It is important to recognize that a tract defined by an atlas does not necessarily reflect an individual's anatomical tract. Rather, it reflects where tracts lie on average across individuals. At the current resolution, it is not possible to determine whether any given voxel contains axons connecting, for example, bilateral motor cortices or frontal and parietal cortices. Advances in diffusion imaging, such as diffusion spectral imaging (DSI), may make it possible to better classify the principal direction(s) of each voxel that shows a quantified change in diffusion. However, these sequences have yet to be used in the context of research on neuroplasticity. As the required scan time for advanced diffusion imaging pulse sequences decreases, and as scanners employ stronger gradients, it should become feasible to include more sensitive measures of white matter microstructure in studies of neuroplasticity that involve multiple structural and functional brain scans.

Even with advances in imaging methodology that make it possible to determine the direction of diffusion precisely, the study of white matter plasticity in humans will still be limited by the scale at which we can observe neuroanatomical changes. The cellular basis for training-induced changes in diffusion in humans is and will remain unclear, at least for the foreseeable future, though it is possible to speculate about potential mechanisms based on plasticity observed in animals (see Zatorre et al., 2012 for review).

Studies in animals have shown that both decreased RD and increased FA are related to increased myelination (Vorisek and Sykova, 1997; Zhang et al., 2009; Blumenfeld-Katzir et al., 2011). It is possible, then, that the experience-dependent decreases in RD (and increases in FA) that we observed were driven by myelination, especially because they tended to be in highly directional, heavily myelinated tracts. However, it is important to note that while myelin does affect diffusion (Mottershead et al., 2003; Concha et al., 2010), unmyelinated axon membranes do as well (Partridge et al., 2004), and myelin volume and axon counts are very highly correlated (Schmierer et al., 2007; Concha et al., 2010). Therefore, the extent to which axonal cell membranes also constrain diffusion is unclear.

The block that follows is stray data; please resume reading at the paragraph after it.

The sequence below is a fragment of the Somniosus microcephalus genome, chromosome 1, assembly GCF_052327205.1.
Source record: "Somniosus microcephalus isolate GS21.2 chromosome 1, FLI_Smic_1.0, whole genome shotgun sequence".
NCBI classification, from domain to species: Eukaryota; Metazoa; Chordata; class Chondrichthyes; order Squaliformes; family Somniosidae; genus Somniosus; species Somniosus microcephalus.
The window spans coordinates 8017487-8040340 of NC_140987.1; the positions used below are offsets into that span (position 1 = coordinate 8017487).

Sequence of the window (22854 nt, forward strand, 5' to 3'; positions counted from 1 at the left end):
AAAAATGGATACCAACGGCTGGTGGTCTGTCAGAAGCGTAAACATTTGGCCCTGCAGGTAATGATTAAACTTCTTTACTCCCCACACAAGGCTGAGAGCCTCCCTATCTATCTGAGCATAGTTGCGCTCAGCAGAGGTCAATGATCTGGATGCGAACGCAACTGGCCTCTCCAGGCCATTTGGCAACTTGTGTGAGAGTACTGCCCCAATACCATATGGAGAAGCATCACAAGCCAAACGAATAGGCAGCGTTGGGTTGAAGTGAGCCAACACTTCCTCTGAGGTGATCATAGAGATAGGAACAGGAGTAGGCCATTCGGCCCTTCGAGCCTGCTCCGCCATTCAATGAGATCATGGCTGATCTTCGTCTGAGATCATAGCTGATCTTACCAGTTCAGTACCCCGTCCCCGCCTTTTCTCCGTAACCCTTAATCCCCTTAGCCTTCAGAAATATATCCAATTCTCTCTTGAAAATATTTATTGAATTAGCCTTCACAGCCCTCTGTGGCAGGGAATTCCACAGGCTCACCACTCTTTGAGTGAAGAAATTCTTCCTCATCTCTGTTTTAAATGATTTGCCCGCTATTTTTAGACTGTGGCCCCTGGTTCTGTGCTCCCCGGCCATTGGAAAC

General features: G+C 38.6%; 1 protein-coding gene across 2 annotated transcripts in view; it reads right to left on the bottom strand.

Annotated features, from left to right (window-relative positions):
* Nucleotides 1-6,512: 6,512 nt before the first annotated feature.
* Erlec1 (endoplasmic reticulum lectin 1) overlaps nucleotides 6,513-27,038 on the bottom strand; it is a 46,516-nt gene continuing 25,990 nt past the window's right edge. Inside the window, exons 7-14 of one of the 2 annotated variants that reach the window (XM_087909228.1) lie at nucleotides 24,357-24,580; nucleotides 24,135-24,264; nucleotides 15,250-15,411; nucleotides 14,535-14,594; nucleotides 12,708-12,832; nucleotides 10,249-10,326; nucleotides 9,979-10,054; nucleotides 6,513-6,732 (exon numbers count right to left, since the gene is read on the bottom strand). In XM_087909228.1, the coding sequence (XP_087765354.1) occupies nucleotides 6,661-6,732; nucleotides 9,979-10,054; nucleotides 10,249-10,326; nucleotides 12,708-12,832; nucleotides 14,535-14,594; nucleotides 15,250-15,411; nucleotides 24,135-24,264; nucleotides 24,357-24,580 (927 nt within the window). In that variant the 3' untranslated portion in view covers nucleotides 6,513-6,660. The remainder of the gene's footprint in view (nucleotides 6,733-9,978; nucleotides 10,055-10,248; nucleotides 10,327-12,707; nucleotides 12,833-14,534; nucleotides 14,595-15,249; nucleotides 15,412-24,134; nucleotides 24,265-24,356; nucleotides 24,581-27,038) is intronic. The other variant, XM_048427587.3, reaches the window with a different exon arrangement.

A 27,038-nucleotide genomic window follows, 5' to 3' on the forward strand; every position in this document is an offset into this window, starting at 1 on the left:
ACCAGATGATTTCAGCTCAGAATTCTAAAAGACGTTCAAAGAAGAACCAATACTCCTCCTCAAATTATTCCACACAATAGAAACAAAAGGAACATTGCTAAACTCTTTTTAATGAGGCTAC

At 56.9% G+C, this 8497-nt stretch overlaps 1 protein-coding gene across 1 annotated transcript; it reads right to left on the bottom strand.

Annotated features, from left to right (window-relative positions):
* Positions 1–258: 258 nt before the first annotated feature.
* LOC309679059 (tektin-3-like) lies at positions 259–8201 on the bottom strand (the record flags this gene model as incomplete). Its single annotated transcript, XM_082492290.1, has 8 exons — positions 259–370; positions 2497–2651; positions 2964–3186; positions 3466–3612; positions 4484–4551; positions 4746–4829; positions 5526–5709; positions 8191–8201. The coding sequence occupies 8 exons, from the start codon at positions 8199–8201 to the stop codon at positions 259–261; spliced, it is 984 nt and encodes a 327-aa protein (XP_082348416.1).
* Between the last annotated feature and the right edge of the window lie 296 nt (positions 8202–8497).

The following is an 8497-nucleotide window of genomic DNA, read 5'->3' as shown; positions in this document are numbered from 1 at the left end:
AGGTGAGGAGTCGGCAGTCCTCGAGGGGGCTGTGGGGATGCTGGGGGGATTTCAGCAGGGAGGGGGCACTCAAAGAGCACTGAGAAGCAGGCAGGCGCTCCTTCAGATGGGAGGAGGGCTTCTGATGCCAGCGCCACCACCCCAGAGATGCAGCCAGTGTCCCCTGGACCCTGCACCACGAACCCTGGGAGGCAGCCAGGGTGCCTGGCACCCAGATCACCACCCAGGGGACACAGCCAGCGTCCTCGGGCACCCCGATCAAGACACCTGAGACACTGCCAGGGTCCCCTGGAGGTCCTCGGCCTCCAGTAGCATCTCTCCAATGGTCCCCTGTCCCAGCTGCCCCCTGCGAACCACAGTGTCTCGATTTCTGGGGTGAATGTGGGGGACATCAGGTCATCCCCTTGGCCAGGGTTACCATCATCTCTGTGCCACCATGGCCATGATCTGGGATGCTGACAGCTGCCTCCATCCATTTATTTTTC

Decreased MD, on the other hand, has been related to proliferation and/or growth of astrocytes (Blumenfeld et al., 2006; Sagi et al., 2012). A reduction in MD could additionally or alternatively reflect the myelination of axons traveling in multiple directions. It is therefore intriguing that we observed decreased MD near cortex, and also in white matter that was not highly directional and therefore could contain crossing fibers. Hopefully, future research linking changes in cell structure and function to plasticity in large-scale networks will further our understanding of how experience shapes the anatomy of the human brain.

Conflict of Interest Statement

The authors declare that the research was conducted in the absence of any commercial or financial relationships that could be construed as a potential conflict of interest.


Funding was provided by an NSF GRFP award to Allyson Mackey, and by an NINDS Program Project grant (NS040813, Lead PI: D'Esposito, Co-Investigator: Bunge). We thank Alison Miller Singley, Chloe Green, Talia Seider, Sarah Inkelis, Brendan Berry, and Joshua Hoerger for assistance with data collection. We also thank Blueprint Test Preparation for their assistance with recruitment.


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Keywords: cognitive training, fluid reasoning, plasticity, diffusion-weighted imaging, test preparation

Citation: Mackey AP, Whitaker KJ and Bunge SA (2012) Experience-dependent plasticity in white matter microstructure: reasoning training alters structural connectivity. Front. Neuroanat. 6:32. doi: 10.3389/fnana.2012.00032

Received: 30 March 2012; Accepted: 22 July 2012;
Published online: 22 August 2012.

Edited by:

Daniel S. Margulies, Max Planck Institute, Germany

Reviewed by:

Bogdan Draganski, University of Lausanne, Switzerland
Alireza Salami, Umeå University, Sweden

Copyright © 2012 Mackey, Whitaker and Bunge. This is an open-access article distributed under the terms of the Creative Commons Attribution License, which permits use, distribution and reproduction in other forums, provided the original authors and source are credited and subject to any copyright notices concerning any third-party graphics etc.

*Correspondence: Allyson P. Mackey, Helen Wills Neuroscience Institute, University of California at Berkeley, 132 Barker Hall MC 3190, Berkeley, California, USA. e-mail: